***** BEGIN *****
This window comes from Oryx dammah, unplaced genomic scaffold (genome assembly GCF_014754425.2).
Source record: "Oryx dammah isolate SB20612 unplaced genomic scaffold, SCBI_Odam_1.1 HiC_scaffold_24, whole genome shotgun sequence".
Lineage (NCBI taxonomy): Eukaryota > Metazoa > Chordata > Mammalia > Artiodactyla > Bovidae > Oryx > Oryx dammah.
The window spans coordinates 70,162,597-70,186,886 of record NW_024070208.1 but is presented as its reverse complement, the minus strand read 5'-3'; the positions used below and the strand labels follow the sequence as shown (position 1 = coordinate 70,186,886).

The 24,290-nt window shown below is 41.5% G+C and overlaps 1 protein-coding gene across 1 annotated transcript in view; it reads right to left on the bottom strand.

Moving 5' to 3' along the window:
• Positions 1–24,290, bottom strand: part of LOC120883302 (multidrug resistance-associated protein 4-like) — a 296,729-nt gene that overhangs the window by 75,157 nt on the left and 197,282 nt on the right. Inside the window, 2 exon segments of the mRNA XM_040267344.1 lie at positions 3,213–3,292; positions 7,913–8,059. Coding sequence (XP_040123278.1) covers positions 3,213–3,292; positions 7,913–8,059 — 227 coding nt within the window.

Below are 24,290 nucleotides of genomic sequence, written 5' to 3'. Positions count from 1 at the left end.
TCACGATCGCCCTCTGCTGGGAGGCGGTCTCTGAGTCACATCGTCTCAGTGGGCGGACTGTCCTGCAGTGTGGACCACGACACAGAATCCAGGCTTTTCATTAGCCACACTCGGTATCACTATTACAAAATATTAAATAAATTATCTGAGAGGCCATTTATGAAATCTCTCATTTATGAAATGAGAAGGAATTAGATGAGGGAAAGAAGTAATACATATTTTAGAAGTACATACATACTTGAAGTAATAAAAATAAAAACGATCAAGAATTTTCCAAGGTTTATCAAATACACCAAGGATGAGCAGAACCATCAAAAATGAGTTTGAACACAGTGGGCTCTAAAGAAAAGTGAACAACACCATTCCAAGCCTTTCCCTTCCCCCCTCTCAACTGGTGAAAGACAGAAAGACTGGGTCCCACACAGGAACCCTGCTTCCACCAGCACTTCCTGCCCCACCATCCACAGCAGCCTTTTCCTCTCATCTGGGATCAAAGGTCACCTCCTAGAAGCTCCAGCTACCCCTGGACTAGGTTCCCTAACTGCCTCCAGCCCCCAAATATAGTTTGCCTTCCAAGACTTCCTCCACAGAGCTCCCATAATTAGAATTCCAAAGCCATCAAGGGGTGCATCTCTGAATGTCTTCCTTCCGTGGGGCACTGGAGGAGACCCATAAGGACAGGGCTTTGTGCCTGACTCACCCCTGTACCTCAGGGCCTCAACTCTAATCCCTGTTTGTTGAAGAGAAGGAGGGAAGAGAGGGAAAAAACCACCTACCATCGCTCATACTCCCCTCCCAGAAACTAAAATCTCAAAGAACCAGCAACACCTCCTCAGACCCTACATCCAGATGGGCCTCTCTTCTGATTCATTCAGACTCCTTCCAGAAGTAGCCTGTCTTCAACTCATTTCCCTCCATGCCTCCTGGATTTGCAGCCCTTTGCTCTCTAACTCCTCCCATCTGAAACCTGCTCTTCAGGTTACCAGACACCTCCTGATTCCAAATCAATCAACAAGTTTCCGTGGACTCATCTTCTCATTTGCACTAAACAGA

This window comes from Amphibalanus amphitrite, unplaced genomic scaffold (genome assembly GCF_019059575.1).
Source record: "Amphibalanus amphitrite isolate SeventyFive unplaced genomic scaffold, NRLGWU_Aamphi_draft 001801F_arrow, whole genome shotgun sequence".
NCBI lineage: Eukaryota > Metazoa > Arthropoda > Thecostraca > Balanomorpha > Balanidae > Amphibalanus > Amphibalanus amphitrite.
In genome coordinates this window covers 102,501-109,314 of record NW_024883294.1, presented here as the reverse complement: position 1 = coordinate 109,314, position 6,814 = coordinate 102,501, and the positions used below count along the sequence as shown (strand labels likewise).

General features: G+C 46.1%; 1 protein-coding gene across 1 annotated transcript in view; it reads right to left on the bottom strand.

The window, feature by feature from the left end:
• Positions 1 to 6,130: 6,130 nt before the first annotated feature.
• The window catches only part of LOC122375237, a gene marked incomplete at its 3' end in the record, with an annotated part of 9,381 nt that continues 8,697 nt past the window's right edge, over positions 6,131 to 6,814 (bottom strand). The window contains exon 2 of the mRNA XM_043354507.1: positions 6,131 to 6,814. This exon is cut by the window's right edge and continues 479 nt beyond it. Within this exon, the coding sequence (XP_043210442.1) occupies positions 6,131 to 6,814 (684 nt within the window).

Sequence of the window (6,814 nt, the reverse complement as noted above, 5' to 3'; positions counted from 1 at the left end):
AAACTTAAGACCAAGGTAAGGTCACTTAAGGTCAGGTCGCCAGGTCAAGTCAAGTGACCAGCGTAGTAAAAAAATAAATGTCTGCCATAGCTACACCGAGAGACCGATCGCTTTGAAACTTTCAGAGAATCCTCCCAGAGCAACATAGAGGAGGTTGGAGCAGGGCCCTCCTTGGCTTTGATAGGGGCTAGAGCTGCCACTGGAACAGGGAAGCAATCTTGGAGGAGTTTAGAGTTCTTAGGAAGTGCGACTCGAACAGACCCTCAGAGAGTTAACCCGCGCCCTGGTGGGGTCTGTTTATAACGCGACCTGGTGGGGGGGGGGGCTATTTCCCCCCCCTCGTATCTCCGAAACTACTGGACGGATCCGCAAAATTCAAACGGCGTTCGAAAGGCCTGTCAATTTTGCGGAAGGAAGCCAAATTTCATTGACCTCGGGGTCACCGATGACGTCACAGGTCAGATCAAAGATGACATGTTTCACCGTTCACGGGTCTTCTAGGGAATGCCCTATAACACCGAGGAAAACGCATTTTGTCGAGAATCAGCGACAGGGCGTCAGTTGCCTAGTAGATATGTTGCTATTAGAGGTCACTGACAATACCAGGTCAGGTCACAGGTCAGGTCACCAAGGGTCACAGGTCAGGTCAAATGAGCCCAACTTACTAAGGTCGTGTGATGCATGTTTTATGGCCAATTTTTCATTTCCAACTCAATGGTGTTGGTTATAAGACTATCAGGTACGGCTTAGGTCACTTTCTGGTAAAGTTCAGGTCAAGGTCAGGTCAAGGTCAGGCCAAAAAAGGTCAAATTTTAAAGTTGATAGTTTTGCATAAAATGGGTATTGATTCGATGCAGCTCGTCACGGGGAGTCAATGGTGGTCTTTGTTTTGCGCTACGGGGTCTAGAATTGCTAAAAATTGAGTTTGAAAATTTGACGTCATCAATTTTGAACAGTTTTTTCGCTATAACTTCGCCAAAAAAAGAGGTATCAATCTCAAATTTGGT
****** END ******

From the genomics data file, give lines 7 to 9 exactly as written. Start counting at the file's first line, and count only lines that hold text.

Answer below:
• Positions 1–24,290, bottom strand: part of LOC120883302 (multidrug resistance-associated protein 4-like) — a 296,729-nt gene that overhangs the window by 75,157 nt on the left and 197,282 nt on the right. Inside the window, 2 exon segments of the mRNA XM_040267344.1 lie at positions 3,213–3,292; positions 7,913–8,059. Coding sequence (XP_040123278.1) covers positions 3,213–3,292; positions 7,913–8,059 — 227 coding nt within the window.

Below are 24,290 nucleotides of genomic sequence, written 5' to 3'. Positions count from 1 at the left end.
TCACGATCGCCCTCTGCTGGGAGGCGGTCTCTGAGTCACATCGTCTCAGTGGGCGGACTGTCCTGCAGTGTGGACCACGACACAGAATCCAGGCTTTTCATTAGCCACACTCGGTATCACTATTACAAAATATTAAATAAATTATCTGAGAGGCCATTTATGAAATCTCTCATTTATGAAATGAGAAGGAATTAGATGAGGGAAAGAAGTAATACATATTTTAGAAGTACATACATACTTGAAGTAATAAAAATAAAAACGATCAAGAATTTTCCAAGGTTTATCAAATACACCAAGGATGAGCAGAACCATCAAAAATGAGTTTGAACACAGTGGGCTCTAAAGAAAAGTGAACAACACCATTCCAAGCCTTTCCCTTCCCCCCTCTCAACTGGTGAAAGACAGAAAGACTGGGTCCCACACAGGAACCCTGCTTCCACCAGCACTTCCTGCCCCACCATCCACAGCAGCCTTTTCCTCTCATCTGGGATCAAAGGTCACCTCCTAGAAGCTCCAGCTACCCCTGGACTAGGTTCCCTAACTGCCTCCAGCCCCCAAATATAGTTTGCCTTCCAAGACTTCCTCCACAGAGCTCCCATAATTAGAATTCCAAAGCCATCAAGGGGTGCATCTCTGAATGTCTTCCTTCCGTGGGGCACTGGAGGAGACCCATAAGGACAGGGCTTTGTGCCTGACTCACCCCTGTACCTCAGGGCCTCAACTCTAATCCCTGTTTGTTGAAGAGAAGGAGGGAAGAGAGGGAAAAAACCACCTACCATCGCTCATACTCCCCTCCCAGAAACTAAAATCTCAAAGAACCAGCAACACCTCCTCAGACCCTACATCCAGATGGGCCTCTCTTCTGATTCATTCAGACTCCTTCCAGAAGTAGCCTGTCTTCAACTCATTTCCCTCCATGCCTCCTGGATTTGCAGCCCTTTGCTCTCTAACTCCTCCCATCTGAAACCTGCTCTTCAGGTTACCAGACACCTCCTGATTCCAAATCAATCAACAAGTTTCCGTGGACTCATCTTCTCATTTGCACTAAACAGA